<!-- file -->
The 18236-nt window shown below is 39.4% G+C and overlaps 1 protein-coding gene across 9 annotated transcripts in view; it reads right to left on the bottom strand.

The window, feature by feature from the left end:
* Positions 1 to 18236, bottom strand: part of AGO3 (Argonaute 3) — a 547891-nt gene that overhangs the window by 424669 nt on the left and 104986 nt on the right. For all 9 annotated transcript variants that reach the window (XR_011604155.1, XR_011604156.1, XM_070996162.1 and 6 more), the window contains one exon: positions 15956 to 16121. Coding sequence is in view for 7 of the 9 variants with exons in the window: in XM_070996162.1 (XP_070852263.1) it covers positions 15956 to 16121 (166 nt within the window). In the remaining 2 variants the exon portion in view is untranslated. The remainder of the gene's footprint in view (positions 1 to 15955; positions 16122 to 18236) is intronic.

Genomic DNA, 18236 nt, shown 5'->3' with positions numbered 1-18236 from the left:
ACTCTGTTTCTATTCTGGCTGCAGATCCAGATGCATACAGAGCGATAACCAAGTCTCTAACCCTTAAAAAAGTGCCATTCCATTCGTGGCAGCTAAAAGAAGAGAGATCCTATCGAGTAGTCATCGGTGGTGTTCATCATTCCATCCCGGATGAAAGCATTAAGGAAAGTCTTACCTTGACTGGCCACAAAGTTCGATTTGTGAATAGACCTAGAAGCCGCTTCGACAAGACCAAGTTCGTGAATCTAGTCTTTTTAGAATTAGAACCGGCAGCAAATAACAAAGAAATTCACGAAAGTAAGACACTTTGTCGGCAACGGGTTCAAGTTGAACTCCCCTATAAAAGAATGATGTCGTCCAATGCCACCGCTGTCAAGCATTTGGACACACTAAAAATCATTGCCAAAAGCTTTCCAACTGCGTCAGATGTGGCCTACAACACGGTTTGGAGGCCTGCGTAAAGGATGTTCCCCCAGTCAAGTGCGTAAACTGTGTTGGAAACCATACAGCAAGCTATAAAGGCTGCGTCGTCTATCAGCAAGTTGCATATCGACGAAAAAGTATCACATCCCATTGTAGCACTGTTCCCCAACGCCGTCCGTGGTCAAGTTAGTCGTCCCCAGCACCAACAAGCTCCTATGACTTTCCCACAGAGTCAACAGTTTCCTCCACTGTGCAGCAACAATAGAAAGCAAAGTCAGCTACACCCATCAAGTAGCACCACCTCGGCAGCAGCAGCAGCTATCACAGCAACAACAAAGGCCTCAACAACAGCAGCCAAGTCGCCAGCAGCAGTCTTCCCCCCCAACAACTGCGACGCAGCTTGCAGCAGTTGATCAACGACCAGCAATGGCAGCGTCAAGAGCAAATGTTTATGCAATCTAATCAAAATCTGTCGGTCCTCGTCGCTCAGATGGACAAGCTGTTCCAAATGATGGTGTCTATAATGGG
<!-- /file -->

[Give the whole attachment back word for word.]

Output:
The 18236-nt window shown below is 39.4% G+C and overlaps 1 protein-coding gene across 9 annotated transcripts in view; it reads right to left on the bottom strand.

The window, feature by feature from the left end:
* Positions 1 to 18236, bottom strand: part of AGO3 (Argonaute 3) — a 547891-nt gene that overhangs the window by 424669 nt on the left and 104986 nt on the right. For all 9 annotated transcript variants that reach the window (XR_011604155.1, XR_011604156.1, XM_070996162.1 and 6 more), the window contains one exon: positions 15956 to 16121. Coding sequence is in view for 7 of the 9 variants with exons in the window: in XM_070996162.1 (XP_070852263.1) it covers positions 15956 to 16121 (166 nt within the window). In the remaining 2 variants the exon portion in view is untranslated. The remainder of the gene's footprint in view (positions 1 to 15955; positions 16122 to 18236) is intronic.

Genomic DNA, 18236 nt, shown 5'->3' with positions numbered 1-18236 from the left:
ACTCTGTTTCTATTCTGGCTGCAGATCCAGATGCATACAGAGCGATAACCAAGTCTCTAACCCTTAAAAAAGTGCCATTCCATTCGTGGCAGCTAAAAGAAGAGAGATCCTATCGAGTAGTCATCGGTGGTGTTCATCATTCCATCCCGGATGAAAGCATTAAGGAAAGTCTTACCTTGACTGGCCACAAAGTTCGATTTGTGAATAGACCTAGAAGCCGCTTCGACAAGACCAAGTTCGTGAATCTAGTCTTTTTAGAATTAGAACCGGCAGCAAATAACAAAGAAATTCACGAAAGTAAGACACTTTGTCGGCAACGGGTTCAAGTTGAACTCCCCTATAAAAGAATGATGTCGTCCAATGCCACCGCTGTCAAGCATTTGGACACACTAAAAATCATTGCCAAAAGCTTTCCAACTGCGTCAGATGTGGCCTACAACACGGTTTGGAGGCCTGCGTAAAGGATGTTCCCCCAGTCAAGTGCGTAAACTGTGTTGGAAACCATACAGCAAGCTATAAAGGCTGCGTCGTCTATCAGCAAGTTGCATATCGACGAAAAAGTATCACATCCCATTGTAGCACTGTTCCCCAACGCCGTCCGTGGTCAAGTTAGTCGTCCCCAGCACCAACAAGCTCCTATGACTTTCCCACAGAGTCAACAGTTTCCTCCACTGTGCAGCAACAATAGAAAGCAAAGTCAGCTACACCCATCAAGTAGCACCACCTCGGCAGCAGCAGCAGCTATCACAGCAACAACAAAGGCCTCAACAACAGCAGCCAAGTCGCCAGCAGCAGTCTTCCCCCCCAACAACTGCGACGCAGCTTGCAGCAGTTGATCAACGACCAGCAATGGCAGCGTCAAGAGCAAATGTTTATGCAATCTAATCAAAATCTGTCGGTCCTCGTCGCTCAGATGGACAAGCTGTTCCAAATGATGGTGTCTATAATGGG